Mr. Judd famously disagreed that his art was minimalist, calling it “the simple expression of complex thought.” That sounds about right for El Cosmico, too. The Airstreams and other accommodations (including tents, tepees, and yurts) are perfectly sparse and free of needless things. What they have instead is an eager presence that takes you quickly back to the road trips and roadside attractions of the mid-century American West — a vanished moment that still has a firm grip on the national consciousness.
Cynics could accuse all this of being the hipstery re-purposing of the past. To them I caution: the abyss gazes also into you. These connections to a bygone era are not merely aspirational. It was a slower, simpler time, and Marfa is a slower, simpler town. It’s a place that’s proud to exist in the middle of nowhere, with a very real edge that could be intimidating to outsiders expecting something a bit more touristy. Instead of rushing to open the gates for the oncoming hordes, Marfa straddles the line between welcoming and withdrawn, careful to preserve its authenticity.
Similarly, while El Cosmico is nothing if not hospitable, it’s no nostalgia theme park. Much like the region it calls home, this is a hotel that’s made better by what guests bring to it. Traditional amenities may not be found in abundance, but if you check in with a spirit of adventure and community, you’ll be rewarded with an experience far richer than anything flatscreens or fancy linens could provide. It’s all part of what feels like a constant exchange of energy between El Cosmico, Marfa, and their visitors; each side uplifted by the others’ imagination and ingenuity.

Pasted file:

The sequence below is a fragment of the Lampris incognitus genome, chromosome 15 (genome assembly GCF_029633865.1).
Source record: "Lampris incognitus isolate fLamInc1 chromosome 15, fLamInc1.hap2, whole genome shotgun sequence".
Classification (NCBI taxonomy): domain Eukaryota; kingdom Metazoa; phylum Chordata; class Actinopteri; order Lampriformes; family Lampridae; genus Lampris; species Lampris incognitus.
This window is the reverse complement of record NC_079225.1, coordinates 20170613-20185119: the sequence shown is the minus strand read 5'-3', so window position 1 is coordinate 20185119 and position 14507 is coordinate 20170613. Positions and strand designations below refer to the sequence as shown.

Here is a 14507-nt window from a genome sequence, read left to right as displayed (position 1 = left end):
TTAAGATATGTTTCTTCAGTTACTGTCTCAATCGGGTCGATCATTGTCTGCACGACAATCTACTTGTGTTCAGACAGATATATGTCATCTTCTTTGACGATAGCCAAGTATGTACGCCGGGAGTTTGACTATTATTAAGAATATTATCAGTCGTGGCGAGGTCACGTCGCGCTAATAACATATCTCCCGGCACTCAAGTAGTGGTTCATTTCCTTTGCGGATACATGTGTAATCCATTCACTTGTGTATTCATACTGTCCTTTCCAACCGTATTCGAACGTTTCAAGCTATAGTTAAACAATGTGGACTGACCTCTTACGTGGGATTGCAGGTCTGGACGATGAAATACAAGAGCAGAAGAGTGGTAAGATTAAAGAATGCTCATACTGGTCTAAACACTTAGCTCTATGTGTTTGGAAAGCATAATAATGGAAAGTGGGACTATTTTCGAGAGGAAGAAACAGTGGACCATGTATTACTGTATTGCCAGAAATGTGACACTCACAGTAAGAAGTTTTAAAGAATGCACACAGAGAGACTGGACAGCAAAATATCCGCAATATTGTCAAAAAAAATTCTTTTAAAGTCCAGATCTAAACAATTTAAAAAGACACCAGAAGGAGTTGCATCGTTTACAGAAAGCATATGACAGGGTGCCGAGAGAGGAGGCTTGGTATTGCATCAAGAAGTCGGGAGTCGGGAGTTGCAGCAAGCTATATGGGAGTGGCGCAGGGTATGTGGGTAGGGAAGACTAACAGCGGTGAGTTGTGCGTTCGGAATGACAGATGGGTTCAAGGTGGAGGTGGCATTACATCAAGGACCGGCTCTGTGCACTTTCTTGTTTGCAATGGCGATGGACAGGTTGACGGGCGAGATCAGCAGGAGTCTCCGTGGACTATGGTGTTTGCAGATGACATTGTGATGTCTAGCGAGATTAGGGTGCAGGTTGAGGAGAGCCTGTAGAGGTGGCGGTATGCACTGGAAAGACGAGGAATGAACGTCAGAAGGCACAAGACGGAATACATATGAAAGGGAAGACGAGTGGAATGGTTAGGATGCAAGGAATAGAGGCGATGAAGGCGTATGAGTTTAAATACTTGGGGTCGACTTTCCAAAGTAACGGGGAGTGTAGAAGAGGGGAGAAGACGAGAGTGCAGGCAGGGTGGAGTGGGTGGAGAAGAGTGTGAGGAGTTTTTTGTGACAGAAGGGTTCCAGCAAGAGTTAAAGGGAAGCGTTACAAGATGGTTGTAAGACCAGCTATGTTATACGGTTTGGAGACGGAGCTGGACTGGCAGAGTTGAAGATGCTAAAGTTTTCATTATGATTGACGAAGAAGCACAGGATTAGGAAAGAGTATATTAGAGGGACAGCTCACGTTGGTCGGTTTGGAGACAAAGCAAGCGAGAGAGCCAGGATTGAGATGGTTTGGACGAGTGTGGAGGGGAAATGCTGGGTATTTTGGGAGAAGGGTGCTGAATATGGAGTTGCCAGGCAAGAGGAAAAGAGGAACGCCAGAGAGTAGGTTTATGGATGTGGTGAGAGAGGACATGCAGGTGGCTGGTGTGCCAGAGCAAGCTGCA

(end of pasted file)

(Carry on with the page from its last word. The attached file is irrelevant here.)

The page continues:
You’d be forgiven for not fully understanding how this tiny island in the desert became such a global destination. In fact, there are probably a lot more reasons than you’d imagine for why so many people make the long trek out. El Cosmico was more than enough to justify my trip, of course, but the town’s complicated appeal existed long before the hotel.
Like its notorious Mystery Lights, Marfa is a phenomenon that can be difficult to explain, which only adds to the allure. Sure, there are the obvious things that make the town iconic, like its art world connection or the Hollywood pedigree (and a brand of rural urbanity that is certainly au courant), but something unremarkable may be even more important: the distance.
Being so detached has helped Marfa become a haven from the relentlessness of modern living. Being so remote has helped every journey toward it feel special; an achievement unlocked. If you talk to someone who’s been, they’re likely to spend just as much time describing how they got there as what it was like once they arrived. The epic drive across West Texas is now as much a part of Marfa’s cultural significance as anything else.
And that’s fitting. Donald Judd fled New York in search of a clean escape, and he found it in the vast, indifferent landscapes of the West. His quest is reflected in the countless road trips that launch each year in Marfa’s direction — hopeful passengers needing a break from the noise and seeking their own shot at absolution. For them, Marfa is just a place that’s far from other places. It’s somewhere to drive to, and somewhere to turn around from. And that’s all it needs to be.
If you’d like to learn more about the Trans-Pecos Festival, a terrific documentary is being released by Peter Gannon, a good friend of Tablet. Check out the film’s website and watch the trailer below: